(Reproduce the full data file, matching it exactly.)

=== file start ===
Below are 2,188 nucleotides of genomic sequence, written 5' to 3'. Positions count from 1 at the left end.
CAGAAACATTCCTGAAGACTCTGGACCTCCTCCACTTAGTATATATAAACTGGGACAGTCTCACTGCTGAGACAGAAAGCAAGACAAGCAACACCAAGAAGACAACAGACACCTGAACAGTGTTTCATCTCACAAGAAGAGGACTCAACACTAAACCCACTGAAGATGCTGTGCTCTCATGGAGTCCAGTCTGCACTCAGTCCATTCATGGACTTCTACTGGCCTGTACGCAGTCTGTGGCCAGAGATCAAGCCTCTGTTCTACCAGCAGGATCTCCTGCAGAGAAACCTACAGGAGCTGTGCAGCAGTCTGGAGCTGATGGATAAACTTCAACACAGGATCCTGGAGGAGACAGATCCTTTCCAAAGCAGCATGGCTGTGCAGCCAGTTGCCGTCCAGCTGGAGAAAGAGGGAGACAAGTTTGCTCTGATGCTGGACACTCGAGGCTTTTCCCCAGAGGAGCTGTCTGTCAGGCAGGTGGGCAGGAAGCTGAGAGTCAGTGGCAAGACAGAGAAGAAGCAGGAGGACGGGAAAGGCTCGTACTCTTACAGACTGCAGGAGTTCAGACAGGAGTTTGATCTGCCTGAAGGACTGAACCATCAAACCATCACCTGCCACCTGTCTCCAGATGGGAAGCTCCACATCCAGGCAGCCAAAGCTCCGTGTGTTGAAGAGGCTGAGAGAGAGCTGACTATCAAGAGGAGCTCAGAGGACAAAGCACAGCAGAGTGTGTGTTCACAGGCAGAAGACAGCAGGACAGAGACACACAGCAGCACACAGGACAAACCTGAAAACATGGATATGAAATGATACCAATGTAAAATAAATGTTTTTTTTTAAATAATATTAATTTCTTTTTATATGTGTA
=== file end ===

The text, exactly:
Below are 2,188 nucleotides of genomic sequence, written 5' to 3'. Positions count from 1 at the left end.
CAGAAACATTCCTGAAGACTCTGGACCTCCTCCACTTAGTATATATAAACTGGGACAGTCTCACTGCTGAGACAGAAAGCAAGACAAGCAACACCAAGAAGACAACAGACACCTGAACAGTGTTTCATCTCACAAGAAGAGGACTCAACACTAAACCCACTGAAGATGCTGTGCTCTCATGGAGTCCAGTCTGCACTCAGTCCATTCATGGACTTCTACTGGCCTGTACGCAGTCTGTGGCCAGAGATCAAGCCTCTGTTCTACCAGCAGGATCTCCTGCAGAGAAACCTACAGGAGCTGTGCAGCAGTCTGGAGCTGATGGATAAACTTCAACACAGGATCCTGGAGGAGACAGATCCTTTCCAAAGCAGCATGGCTGTGCAGCCAGTTGCCGTCCAGCTGGAGAAAGAGGGAGACAAGTTTGCTCTGATGCTGGACACTCGAGGCTTTTCCCCAGAGGAGCTGTCTGTCAGGCAGGTGGGCAGGAAGCTGAGAGTCAGTGGCAAGACAGAGAAGAAGCAGGAGGACGGGAAAGGCTCGTACTCTTACAGACTGCAGGAGTTCAGACAGGAGTTTGATCTGCCTGAAGGACTGAACCATCAAACCATCACCTGCCACCTGTCTCCAGATGGGAAGCTCCACATCCAGGCAGCCAAAGCTCCGTGTGTTGAAGAGGCTGAGAGAGAGCTGACTATCAAGAGGAGCTCAGAGGACAAAGCACAGCAGAGTGTGTGTTCACAGGCAGAAGACAGCAGGACAGAGACACACAGCAGCACACAGGACAAACCTGAAAACATGGATATGAAATGATACCAATGTAAAATAAATGTTTTTTTTTAAATAATATTAATTTCTTTTTATATGTGTA